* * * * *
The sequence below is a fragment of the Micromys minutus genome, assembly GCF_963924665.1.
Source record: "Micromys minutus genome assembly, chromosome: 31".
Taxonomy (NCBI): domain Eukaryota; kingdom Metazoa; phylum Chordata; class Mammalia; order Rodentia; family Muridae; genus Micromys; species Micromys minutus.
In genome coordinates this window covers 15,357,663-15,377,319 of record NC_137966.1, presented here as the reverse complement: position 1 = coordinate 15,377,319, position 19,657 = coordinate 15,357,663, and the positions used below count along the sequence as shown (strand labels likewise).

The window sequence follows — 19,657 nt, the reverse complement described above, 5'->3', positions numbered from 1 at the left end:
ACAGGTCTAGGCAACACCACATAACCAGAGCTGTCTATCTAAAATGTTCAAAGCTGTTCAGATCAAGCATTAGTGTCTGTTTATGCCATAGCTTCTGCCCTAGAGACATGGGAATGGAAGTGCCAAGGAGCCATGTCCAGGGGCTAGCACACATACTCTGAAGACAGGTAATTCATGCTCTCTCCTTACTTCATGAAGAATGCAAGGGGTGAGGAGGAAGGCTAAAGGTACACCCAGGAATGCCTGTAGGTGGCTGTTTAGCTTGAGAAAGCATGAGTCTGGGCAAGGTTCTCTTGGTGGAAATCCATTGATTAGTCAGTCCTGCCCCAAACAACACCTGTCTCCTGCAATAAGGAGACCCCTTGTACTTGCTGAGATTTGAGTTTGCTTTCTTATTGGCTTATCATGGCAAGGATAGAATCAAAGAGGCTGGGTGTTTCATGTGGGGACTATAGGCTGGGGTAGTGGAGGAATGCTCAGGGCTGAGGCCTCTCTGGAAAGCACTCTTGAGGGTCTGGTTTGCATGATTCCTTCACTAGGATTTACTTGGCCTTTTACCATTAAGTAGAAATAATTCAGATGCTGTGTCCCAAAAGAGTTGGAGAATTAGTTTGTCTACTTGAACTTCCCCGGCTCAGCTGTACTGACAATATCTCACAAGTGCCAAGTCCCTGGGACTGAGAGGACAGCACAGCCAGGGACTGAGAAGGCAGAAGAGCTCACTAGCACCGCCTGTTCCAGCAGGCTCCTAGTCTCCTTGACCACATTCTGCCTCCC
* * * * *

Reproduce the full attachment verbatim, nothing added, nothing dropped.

The sequence below is a fragment of the Micromys minutus genome, assembly GCF_963924665.1.
Source record: "Micromys minutus genome assembly, chromosome: 31".
Taxonomy (NCBI): domain Eukaryota; kingdom Metazoa; phylum Chordata; class Mammalia; order Rodentia; family Muridae; genus Micromys; species Micromys minutus.
In genome coordinates this window covers 15,357,663-15,377,319 of record NC_137966.1, presented here as the reverse complement: position 1 = coordinate 15,377,319, position 19,657 = coordinate 15,357,663, and the positions used below count along the sequence as shown (strand labels likewise).

The window sequence follows — 19,657 nt, the reverse complement described above, 5'->3', positions numbered from 1 at the left end:
ACAGGTCTAGGCAACACCACATAACCAGAGCTGTCTATCTAAAATGTTCAAAGCTGTTCAGATCAAGCATTAGTGTCTGTTTATGCCATAGCTTCTGCCCTAGAGACATGGGAATGGAAGTGCCAAGGAGCCATGTCCAGGGGCTAGCACACATACTCTGAAGACAGGTAATTCATGCTCTCTCCTTACTTCATGAAGAATGCAAGGGGTGAGGAGGAAGGCTAAAGGTACACCCAGGAATGCCTGTAGGTGGCTGTTTAGCTTGAGAAAGCATGAGTCTGGGCAAGGTTCTCTTGGTGGAAATCCATTGATTAGTCAGTCCTGCCCCAAACAACACCTGTCTCCTGCAATAAGGAGACCCCTTGTACTTGCTGAGATTTGAGTTTGCTTTCTTATTGGCTTATCATGGCAAGGATAGAATCAAAGAGGCTGGGTGTTTCATGTGGGGACTATAGGCTGGGGTAGTGGAGGAATGCTCAGGGCTGAGGCCTCTCTGGAAAGCACTCTTGAGGGTCTGGTTTGCATGATTCCTTCACTAGGATTTACTTGGCCTTTTACCATTAAGTAGAAATAATTCAGATGCTGTGTCCCAAAAGAGTTGGAGAATTAGTTTGTCTACTTGAACTTCCCCGGCTCAGCTGTACTGACAATATCTCACAAGTGCCAAGTCCCTGGGACTGAGAGGACAGCACAGCCAGGGACTGAGAAGGCAGAAGAGCTCACTAGCACCGCCTGTTCCAGCAGGCTCCTAGTCTCCTTGACCACATTCTGCCTCCC